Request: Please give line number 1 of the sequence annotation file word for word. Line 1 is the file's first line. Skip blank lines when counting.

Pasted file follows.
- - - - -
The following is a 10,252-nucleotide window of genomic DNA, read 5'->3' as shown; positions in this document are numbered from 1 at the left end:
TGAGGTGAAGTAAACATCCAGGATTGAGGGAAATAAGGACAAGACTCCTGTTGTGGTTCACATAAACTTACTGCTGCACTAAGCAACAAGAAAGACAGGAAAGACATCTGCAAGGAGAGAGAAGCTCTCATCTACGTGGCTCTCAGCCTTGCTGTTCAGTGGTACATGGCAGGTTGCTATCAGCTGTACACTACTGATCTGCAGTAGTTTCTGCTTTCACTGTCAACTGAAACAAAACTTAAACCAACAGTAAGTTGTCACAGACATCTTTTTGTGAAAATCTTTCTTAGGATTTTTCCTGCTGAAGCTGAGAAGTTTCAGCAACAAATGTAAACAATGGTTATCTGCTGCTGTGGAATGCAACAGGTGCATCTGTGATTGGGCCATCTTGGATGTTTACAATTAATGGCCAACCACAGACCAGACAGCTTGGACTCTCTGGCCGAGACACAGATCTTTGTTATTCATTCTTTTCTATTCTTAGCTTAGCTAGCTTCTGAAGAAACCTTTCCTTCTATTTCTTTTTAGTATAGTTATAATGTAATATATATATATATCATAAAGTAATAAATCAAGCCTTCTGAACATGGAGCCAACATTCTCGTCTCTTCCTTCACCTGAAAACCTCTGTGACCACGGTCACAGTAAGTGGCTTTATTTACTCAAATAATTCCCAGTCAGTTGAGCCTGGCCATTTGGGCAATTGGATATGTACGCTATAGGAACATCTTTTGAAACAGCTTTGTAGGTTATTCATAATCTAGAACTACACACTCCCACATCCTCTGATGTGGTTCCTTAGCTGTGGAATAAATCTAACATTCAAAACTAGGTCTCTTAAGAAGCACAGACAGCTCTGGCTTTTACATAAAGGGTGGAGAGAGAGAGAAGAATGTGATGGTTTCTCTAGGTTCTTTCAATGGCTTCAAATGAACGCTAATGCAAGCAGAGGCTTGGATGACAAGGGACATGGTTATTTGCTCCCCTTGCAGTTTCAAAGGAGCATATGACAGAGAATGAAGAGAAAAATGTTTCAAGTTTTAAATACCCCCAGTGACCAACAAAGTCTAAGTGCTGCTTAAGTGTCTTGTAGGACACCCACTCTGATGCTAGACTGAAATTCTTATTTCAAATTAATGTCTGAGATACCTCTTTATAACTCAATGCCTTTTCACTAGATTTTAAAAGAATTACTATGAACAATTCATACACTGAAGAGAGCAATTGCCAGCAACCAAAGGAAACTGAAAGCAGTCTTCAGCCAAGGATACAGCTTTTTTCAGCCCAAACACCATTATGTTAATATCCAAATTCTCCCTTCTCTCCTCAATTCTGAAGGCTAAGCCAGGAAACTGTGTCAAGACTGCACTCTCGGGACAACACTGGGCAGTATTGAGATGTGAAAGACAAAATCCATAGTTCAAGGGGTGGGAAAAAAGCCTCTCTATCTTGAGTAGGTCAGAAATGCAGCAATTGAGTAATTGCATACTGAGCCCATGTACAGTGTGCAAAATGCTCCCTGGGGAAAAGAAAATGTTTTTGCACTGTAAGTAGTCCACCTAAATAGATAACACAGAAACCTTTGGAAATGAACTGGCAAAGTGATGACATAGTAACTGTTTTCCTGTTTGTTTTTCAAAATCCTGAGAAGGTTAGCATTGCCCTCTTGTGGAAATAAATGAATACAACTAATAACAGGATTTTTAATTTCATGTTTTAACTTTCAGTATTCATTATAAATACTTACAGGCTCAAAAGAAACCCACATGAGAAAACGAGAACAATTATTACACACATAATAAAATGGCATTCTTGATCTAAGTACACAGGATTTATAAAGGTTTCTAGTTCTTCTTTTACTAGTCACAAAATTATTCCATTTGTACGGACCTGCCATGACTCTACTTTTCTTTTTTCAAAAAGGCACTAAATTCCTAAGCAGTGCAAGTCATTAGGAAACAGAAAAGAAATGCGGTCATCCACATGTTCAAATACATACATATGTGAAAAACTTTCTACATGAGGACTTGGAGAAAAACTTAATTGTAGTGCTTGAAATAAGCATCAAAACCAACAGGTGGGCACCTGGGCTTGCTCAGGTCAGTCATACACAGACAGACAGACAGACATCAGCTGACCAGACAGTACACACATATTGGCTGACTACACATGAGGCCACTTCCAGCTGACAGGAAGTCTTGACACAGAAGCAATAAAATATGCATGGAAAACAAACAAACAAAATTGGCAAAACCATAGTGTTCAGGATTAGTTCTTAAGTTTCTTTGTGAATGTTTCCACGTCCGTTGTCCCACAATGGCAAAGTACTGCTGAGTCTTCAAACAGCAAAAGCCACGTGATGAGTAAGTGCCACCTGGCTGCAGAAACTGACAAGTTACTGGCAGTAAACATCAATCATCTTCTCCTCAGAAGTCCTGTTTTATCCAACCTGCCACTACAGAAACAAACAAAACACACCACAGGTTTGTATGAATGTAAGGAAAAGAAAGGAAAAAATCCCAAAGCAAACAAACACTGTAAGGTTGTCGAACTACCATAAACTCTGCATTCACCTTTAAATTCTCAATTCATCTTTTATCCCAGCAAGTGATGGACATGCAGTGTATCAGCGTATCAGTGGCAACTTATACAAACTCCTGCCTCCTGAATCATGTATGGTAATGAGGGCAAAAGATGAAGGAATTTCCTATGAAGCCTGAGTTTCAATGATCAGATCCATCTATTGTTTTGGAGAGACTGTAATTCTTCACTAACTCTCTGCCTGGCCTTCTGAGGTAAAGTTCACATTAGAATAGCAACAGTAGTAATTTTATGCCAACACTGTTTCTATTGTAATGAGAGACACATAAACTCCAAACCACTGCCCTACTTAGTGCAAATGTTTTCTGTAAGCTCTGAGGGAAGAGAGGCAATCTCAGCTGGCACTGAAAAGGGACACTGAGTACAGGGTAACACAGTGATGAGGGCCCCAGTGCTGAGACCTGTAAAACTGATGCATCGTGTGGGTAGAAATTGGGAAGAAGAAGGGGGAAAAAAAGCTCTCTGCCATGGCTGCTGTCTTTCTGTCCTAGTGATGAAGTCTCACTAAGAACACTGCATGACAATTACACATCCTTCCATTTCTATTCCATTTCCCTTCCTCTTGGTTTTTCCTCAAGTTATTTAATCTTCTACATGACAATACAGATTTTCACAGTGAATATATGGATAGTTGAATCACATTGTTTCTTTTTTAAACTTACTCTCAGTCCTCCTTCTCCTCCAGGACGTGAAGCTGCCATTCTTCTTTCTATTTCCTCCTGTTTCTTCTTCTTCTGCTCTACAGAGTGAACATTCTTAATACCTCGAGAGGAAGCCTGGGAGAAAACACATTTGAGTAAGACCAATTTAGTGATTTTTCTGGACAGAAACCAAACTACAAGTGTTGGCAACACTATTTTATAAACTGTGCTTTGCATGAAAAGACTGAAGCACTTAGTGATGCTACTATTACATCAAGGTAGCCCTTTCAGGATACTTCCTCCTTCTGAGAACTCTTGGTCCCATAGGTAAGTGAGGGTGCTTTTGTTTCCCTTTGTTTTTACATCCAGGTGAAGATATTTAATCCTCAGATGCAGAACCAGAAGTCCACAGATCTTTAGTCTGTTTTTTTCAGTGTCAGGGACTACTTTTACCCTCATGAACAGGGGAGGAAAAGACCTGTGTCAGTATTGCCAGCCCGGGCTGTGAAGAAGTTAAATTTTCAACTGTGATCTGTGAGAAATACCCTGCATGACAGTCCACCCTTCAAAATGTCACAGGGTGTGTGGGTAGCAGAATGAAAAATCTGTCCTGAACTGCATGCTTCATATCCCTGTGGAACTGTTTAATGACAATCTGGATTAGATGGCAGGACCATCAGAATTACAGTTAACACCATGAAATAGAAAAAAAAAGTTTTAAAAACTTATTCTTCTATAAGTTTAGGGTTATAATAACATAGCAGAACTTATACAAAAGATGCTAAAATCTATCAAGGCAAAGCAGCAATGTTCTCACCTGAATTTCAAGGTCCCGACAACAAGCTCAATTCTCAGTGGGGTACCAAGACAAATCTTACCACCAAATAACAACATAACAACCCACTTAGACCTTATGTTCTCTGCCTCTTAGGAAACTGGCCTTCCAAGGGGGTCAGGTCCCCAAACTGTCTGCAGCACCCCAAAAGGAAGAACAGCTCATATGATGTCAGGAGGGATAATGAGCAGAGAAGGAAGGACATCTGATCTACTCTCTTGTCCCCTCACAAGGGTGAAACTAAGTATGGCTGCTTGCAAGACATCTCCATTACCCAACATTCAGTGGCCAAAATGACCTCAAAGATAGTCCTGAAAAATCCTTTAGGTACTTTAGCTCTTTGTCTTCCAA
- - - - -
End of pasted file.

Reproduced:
The following is a 10,252-nucleotide window of genomic DNA, read 5'->3' as shown; positions in this document are numbered from 1 at the left end: